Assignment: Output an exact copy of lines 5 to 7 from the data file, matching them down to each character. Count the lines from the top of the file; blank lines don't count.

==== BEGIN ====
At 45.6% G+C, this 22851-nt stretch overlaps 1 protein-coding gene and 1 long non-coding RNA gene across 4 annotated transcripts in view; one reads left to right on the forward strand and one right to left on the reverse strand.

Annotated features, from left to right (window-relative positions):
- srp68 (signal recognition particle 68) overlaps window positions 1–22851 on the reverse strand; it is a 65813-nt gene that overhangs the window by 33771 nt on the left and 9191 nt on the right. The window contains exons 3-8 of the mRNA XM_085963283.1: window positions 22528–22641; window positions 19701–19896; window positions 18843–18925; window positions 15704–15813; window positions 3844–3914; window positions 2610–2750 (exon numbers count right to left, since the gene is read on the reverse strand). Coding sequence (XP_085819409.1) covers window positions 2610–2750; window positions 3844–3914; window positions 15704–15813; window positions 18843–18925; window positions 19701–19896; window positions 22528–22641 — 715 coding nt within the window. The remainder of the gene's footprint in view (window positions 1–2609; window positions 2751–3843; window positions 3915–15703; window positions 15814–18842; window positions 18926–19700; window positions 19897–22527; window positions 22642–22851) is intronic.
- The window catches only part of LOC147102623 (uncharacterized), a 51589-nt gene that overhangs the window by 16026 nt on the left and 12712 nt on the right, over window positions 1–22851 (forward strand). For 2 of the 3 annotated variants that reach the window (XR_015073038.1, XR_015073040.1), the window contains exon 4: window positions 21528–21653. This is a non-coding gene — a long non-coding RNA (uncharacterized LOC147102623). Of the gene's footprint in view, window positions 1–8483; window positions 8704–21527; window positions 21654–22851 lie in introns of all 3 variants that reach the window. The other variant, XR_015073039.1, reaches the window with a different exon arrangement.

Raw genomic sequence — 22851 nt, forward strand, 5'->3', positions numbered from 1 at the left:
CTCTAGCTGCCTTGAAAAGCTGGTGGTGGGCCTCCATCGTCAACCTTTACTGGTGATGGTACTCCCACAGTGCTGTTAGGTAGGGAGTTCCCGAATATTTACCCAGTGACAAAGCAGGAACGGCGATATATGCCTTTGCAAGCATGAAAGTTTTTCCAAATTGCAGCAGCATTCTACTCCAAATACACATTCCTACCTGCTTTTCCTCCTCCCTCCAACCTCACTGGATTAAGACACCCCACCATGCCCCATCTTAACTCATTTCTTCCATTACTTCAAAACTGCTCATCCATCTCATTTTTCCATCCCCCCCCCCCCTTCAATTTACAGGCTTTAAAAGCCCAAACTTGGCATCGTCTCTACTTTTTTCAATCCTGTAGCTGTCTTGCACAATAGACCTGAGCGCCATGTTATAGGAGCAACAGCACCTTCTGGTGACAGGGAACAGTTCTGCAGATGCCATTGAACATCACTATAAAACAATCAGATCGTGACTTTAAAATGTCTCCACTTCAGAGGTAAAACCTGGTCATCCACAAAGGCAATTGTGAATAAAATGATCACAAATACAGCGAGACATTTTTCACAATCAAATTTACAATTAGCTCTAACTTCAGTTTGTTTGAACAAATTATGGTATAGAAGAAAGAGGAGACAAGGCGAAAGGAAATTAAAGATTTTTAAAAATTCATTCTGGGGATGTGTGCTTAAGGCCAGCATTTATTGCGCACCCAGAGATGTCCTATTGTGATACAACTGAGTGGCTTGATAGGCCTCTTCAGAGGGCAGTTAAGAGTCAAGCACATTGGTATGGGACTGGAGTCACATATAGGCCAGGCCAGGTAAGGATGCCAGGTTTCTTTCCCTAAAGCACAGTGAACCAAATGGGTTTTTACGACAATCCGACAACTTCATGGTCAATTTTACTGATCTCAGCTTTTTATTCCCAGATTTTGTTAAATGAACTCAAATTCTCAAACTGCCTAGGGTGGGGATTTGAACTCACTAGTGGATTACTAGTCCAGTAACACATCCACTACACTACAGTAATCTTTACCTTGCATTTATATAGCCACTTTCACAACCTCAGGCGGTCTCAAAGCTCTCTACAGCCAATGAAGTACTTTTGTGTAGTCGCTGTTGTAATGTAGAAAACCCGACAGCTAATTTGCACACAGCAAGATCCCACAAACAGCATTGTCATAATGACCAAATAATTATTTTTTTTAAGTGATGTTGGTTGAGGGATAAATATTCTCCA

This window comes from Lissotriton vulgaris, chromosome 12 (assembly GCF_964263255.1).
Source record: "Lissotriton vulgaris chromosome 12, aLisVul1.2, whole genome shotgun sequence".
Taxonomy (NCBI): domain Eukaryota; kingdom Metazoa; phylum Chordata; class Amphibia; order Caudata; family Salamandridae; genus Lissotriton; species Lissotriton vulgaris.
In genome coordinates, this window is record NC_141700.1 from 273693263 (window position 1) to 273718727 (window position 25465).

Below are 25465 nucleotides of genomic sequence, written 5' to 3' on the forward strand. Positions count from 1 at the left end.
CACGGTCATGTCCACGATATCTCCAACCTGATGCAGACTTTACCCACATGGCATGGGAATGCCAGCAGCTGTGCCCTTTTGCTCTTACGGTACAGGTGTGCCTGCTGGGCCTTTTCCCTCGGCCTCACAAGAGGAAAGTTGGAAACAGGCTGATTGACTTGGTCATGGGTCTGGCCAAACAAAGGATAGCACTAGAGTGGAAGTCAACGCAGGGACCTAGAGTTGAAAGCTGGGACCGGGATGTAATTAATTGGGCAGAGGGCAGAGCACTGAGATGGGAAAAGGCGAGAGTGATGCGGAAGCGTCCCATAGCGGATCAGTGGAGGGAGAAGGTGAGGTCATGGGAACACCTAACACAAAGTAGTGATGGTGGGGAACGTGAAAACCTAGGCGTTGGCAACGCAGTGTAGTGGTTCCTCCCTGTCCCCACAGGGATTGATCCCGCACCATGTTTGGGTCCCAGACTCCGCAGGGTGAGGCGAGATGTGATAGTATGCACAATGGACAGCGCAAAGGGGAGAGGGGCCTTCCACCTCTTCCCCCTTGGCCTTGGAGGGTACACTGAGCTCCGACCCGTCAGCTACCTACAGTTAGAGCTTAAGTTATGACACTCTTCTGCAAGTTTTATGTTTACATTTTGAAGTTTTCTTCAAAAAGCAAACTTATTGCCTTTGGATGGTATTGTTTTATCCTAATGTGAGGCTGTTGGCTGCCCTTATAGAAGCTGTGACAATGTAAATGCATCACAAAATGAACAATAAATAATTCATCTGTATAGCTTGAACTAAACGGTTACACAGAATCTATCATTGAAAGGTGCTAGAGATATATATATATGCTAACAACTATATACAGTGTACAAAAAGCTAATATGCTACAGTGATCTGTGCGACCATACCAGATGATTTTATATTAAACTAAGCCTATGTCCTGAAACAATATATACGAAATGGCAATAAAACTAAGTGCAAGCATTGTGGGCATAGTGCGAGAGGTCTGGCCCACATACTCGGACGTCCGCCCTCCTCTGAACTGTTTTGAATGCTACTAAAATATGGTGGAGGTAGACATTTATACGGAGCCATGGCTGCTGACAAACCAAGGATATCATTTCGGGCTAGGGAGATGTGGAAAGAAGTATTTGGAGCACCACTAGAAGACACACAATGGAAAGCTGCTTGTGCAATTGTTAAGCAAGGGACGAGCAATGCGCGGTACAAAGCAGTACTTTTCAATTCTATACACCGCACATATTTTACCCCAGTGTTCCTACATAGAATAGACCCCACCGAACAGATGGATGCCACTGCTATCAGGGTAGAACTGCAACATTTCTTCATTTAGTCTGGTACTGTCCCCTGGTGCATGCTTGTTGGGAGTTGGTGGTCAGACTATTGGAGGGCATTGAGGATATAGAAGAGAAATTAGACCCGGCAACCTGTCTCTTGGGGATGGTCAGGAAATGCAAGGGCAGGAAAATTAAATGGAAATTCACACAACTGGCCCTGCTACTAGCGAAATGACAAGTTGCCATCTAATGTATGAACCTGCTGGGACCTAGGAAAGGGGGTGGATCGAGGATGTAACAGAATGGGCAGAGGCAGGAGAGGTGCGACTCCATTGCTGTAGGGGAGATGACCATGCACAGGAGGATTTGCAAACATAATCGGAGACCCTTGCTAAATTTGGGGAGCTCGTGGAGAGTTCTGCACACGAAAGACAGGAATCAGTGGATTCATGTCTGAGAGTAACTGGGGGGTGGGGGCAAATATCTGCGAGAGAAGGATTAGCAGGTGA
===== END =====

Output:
Raw genomic sequence — 22851 nt, forward strand, 5'->3', positions numbered from 1 at the left:
CTCTAGCTGCCTTGAAAAGCTGGTGGTGGGCCTCCATCGTCAACCTTTACTGGTGATGGTACTCCCACAGTGCTGTTAGGTAGGGAGTTCCCGAATATTTACCCAGTGACAAAGCAGGAACGGCGATATATGCCTTTGCAAGCATGAAAGTTTTTCCAAATTGCAGCAGCATTCTACTCCAAATACACATTCCTACCTGCTTTTCCTCCTCCCTCCAACCTCACTGGATTAAGACACCCCACCATGCCCCATCTTAACTCATTTCTTCCATTACTTCAAAACTGCTCATCCATCTCATTTTTCCATCCCCCCCCCCCCTTCAATTTACAGGCTTTAAAAGCCCAAACTTGGCATCGTCTCTACTTTTTTCAATCCTGTAGCTGTCTTGCACAATAGACCTGAGCGCCATGTTATAGGAGCAACAGCACCTTCTGGTGACAGGGAACAGTTCTGCAGATGCCATTGAACATCACTATAAAACAATCAGATCGTGACTTTAAAATGTCTCCACTTCAGAGGTAAAACCTGGTCATCCACAAAGGCAATTGTGAATAAAATGATCACAAATACAGCGAGACATTTTTCACAATCAAATTTACAATTAGCTCTAACTTCAGTTTGTTTGAACAAATTATGGTATAGAAGAAAGAGGAGACAAGGCGAAAGGAAATTAAAGATTTTTAAAAATTCATTCTGGGGATGTGTGCTTAAGGCCAGCATTTATTGCGCACCCAGAGATGTCCTATTGTGATACAACTGAGTGGCTTGATAGGCCTCTTCAGAGGGCAGTTAAGAGTCAAGCACATTGGTATGGGACTGGAGTCACATATAGGCCAGGCCAGGTAAGGATGCCAGGTTTCTTTCCCTAAAGCACAGTGAACCAAATGGGTTTTTACGACAATCCGACAACTTCATGGTCAATTTTACTGATCTCAGCTTTTTATTCCCAGATTTTGTTAAATGAACTCAAATTCTCAAACTGCCTAGGGTGGGGATTTGAACTCACTAGTGGATTACTAGTCCAGTAACACATCCACTACACTACAGTAATCTTTACCTTGCATTTATATAGCCACTTTCACAACCTCAGGCGGTCTCAAAGCTCTCTACAGCCAATGAAGTACTTTTGTGTAGTCGCTGTTGTAATGTAGAAAACCCGACAGCTAATTTGCACACAGCAAGATCCCACAAACAGCATTGTCATAATGACCAAATAATTATTTTTTTTAAGTGATGTTGGTTGAGGGATAAATATTCTCCA

This window comes from Lissotriton vulgaris, chromosome 12 (assembly GCF_964263255.1).